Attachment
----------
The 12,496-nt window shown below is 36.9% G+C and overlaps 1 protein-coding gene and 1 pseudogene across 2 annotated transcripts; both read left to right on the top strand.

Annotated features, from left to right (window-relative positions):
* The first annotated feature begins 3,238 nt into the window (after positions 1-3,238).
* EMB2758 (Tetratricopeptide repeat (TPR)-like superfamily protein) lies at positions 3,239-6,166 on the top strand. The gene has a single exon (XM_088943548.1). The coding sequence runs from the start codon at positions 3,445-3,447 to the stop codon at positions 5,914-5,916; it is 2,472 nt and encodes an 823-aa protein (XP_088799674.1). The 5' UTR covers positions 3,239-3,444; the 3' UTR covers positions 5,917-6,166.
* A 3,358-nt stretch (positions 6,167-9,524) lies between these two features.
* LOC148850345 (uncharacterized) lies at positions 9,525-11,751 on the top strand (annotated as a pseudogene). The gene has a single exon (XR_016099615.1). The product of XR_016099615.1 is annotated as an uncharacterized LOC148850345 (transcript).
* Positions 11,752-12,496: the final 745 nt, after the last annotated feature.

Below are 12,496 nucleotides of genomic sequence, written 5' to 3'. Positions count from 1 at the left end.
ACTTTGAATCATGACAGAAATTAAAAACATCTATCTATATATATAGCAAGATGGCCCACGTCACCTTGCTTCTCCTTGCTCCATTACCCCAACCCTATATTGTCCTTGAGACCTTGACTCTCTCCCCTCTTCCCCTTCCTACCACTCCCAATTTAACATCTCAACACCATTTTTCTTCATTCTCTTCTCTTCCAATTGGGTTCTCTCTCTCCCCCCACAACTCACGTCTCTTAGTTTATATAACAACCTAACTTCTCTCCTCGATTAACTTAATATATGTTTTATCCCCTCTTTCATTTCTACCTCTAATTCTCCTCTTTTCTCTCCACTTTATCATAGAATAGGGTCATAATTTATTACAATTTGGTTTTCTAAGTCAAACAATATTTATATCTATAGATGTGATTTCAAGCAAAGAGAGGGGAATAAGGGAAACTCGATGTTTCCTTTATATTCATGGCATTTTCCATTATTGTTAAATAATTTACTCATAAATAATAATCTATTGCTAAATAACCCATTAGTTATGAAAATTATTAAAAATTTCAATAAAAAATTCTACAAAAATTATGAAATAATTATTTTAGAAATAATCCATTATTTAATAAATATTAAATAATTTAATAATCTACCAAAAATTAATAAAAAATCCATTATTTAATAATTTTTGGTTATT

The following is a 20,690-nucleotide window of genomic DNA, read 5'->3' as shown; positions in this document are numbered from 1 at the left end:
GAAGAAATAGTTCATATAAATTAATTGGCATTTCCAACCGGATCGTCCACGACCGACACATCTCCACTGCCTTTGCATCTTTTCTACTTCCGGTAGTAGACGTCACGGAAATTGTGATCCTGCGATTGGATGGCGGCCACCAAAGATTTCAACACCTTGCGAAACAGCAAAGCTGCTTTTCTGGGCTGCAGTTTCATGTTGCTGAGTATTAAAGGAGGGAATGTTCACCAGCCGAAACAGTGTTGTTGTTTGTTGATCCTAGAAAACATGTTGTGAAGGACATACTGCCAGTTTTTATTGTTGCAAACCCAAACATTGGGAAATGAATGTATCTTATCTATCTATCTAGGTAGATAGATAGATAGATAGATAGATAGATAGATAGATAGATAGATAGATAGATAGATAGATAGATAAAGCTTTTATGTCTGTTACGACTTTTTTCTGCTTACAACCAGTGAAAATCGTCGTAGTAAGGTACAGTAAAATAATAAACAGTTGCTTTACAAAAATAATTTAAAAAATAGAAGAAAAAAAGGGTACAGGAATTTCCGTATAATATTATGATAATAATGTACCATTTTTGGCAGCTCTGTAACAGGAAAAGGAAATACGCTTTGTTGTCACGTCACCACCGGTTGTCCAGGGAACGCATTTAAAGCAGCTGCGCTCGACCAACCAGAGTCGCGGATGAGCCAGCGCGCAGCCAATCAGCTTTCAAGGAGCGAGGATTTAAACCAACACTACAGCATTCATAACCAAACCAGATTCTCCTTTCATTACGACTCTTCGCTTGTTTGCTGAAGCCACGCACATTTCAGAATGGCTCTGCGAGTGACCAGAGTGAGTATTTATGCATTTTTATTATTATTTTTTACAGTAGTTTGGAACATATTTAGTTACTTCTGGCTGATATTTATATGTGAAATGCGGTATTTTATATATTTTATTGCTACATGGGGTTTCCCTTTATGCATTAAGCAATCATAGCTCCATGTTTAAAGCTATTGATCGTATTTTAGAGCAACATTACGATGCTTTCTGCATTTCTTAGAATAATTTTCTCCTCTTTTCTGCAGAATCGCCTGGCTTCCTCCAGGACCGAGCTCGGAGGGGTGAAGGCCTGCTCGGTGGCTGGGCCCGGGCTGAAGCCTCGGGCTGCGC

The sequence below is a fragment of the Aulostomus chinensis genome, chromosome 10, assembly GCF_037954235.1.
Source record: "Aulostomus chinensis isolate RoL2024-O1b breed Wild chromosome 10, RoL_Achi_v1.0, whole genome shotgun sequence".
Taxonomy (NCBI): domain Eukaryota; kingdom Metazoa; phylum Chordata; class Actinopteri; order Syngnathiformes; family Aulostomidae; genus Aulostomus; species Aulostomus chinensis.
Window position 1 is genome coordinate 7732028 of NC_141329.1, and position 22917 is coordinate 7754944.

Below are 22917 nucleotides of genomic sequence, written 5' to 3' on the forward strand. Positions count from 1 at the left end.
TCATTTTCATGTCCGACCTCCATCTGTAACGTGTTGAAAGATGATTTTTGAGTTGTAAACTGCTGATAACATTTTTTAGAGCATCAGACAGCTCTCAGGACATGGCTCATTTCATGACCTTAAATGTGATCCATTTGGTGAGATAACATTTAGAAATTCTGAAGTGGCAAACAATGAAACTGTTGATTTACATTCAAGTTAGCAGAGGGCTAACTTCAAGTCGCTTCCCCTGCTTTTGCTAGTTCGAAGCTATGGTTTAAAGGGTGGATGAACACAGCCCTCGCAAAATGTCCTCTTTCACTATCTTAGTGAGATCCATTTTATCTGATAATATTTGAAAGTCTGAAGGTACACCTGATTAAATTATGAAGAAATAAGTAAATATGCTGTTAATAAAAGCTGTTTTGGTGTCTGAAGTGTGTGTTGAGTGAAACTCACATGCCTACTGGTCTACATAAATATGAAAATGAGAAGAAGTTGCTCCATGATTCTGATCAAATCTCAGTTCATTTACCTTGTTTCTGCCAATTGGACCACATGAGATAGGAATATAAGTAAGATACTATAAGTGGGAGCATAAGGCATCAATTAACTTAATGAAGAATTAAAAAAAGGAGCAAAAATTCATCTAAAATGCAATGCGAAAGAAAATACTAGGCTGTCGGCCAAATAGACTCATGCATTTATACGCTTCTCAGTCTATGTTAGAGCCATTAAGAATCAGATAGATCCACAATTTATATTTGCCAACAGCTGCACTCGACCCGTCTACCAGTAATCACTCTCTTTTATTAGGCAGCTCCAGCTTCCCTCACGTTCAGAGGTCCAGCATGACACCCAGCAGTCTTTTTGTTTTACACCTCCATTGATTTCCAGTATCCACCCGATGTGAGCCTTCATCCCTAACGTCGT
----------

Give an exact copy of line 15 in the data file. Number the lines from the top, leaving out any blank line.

Window position 1 is genome coordinate 7732028 of NC_141329.1, and position 22917 is coordinate 7754944.